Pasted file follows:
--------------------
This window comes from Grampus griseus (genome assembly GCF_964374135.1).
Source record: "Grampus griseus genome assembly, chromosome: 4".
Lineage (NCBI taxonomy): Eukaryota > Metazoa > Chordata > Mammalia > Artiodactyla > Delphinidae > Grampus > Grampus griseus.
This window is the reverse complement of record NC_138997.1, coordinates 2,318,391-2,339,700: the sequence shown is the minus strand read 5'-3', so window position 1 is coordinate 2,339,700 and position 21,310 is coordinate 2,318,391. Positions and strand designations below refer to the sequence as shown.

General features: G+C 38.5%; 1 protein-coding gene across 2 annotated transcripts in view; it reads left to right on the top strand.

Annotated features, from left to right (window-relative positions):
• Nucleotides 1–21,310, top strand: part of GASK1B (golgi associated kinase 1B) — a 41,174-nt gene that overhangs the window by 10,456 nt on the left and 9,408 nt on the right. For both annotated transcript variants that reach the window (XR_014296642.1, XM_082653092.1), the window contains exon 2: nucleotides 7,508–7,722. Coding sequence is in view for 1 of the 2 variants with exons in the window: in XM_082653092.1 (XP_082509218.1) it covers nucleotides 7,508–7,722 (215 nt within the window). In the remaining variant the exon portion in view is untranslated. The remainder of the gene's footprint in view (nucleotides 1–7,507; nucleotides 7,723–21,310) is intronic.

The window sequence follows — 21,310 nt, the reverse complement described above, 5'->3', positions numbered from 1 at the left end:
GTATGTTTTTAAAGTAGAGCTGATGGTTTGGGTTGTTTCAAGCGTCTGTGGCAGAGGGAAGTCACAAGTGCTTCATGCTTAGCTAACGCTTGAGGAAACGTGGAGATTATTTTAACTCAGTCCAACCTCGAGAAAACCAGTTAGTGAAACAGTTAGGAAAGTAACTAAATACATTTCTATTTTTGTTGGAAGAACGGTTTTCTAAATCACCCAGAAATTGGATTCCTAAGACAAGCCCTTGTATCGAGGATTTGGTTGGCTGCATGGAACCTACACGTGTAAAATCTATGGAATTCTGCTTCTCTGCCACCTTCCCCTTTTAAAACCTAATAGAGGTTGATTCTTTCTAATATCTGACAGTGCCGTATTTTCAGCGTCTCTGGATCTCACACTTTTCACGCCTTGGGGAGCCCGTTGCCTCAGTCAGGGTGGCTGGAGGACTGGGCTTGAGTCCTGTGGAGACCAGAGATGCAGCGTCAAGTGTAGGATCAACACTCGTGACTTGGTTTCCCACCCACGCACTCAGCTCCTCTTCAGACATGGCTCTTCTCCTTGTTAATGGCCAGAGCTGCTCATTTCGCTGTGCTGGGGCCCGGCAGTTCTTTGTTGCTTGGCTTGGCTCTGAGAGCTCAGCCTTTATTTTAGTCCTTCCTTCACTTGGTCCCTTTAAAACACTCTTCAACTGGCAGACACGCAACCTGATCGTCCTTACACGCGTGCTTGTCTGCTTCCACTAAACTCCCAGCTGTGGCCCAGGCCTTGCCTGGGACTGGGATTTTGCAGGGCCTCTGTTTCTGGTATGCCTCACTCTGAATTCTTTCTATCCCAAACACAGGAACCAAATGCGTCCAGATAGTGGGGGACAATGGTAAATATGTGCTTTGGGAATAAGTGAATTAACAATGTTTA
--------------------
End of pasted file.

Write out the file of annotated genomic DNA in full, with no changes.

This window comes from Grampus griseus (genome assembly GCF_964374135.1).
Source record: "Grampus griseus genome assembly, chromosome: 4".
Lineage (NCBI taxonomy): Eukaryota > Metazoa > Chordata > Mammalia > Artiodactyla > Delphinidae > Grampus > Grampus griseus.
This window is the reverse complement of record NC_138997.1, coordinates 2,318,391-2,339,700: the sequence shown is the minus strand read 5'-3', so window position 1 is coordinate 2,339,700 and position 21,310 is coordinate 2,318,391. Positions and strand designations below refer to the sequence as shown.

General features: G+C 38.5%; 1 protein-coding gene across 2 annotated transcripts in view; it reads left to right on the top strand.

Annotated features, from left to right (window-relative positions):
• Nucleotides 1–21,310, top strand: part of GASK1B (golgi associated kinase 1B) — a 41,174-nt gene that overhangs the window by 10,456 nt on the left and 9,408 nt on the right. For both annotated transcript variants that reach the window (XR_014296642.1, XM_082653092.1), the window contains exon 2: nucleotides 7,508–7,722. Coding sequence is in view for 1 of the 2 variants with exons in the window: in XM_082653092.1 (XP_082509218.1) it covers nucleotides 7,508–7,722 (215 nt within the window). In the remaining variant the exon portion in view is untranslated. The remainder of the gene's footprint in view (nucleotides 1–7,507; nucleotides 7,723–21,310) is intronic.

The window sequence follows — 21,310 nt, the reverse complement described above, 5'->3', positions numbered from 1 at the left end:
GTATGTTTTTAAAGTAGAGCTGATGGTTTGGGTTGTTTCAAGCGTCTGTGGCAGAGGGAAGTCACAAGTGCTTCATGCTTAGCTAACGCTTGAGGAAACGTGGAGATTATTTTAACTCAGTCCAACCTCGAGAAAACCAGTTAGTGAAACAGTTAGGAAAGTAACTAAATACATTTCTATTTTTGTTGGAAGAACGGTTTTCTAAATCACCCAGAAATTGGATTCCTAAGACAAGCCCTTGTATCGAGGATTTGGTTGGCTGCATGGAACCTACACGTGTAAAATCTATGGAATTCTGCTTCTCTGCCACCTTCCCCTTTTAAAACCTAATAGAGGTTGATTCTTTCTAATATCTGACAGTGCCGTATTTTCAGCGTCTCTGGATCTCACACTTTTCACGCCTTGGGGAGCCCGTTGCCTCAGTCAGGGTGGCTGGAGGACTGGGCTTGAGTCCTGTGGAGACCAGAGATGCAGCGTCAAGTGTAGGATCAACACTCGTGACTTGGTTTCCCACCCACGCACTCAGCTCCTCTTCAGACATGGCTCTTCTCCTTGTTAATGGCCAGAGCTGCTCATTTCGCTGTGCTGGGGCCCGGCAGTTCTTTGTTGCTTGGCTTGGCTCTGAGAGCTCAGCCTTTATTTTAGTCCTTCCTTCACTTGGTCCCTTTAAAACACTCTTCAACTGGCAGACACGCAACCTGATCGTCCTTACACGCGTGCTTGTCTGCTTCCACTAAACTCCCAGCTGTGGCCCAGGCCTTGCCTGGGACTGGGATTTTGCAGGGCCTCTGTTTCTGGTATGCCTCACTCTGAATTCTTTCTATCCCAAACACAGGAACCAAATGCGTCCAGATAGTGGGGGACAATGGTAAATATGTGCTTTGGGAATAAGTGAATTAACAATGTTTA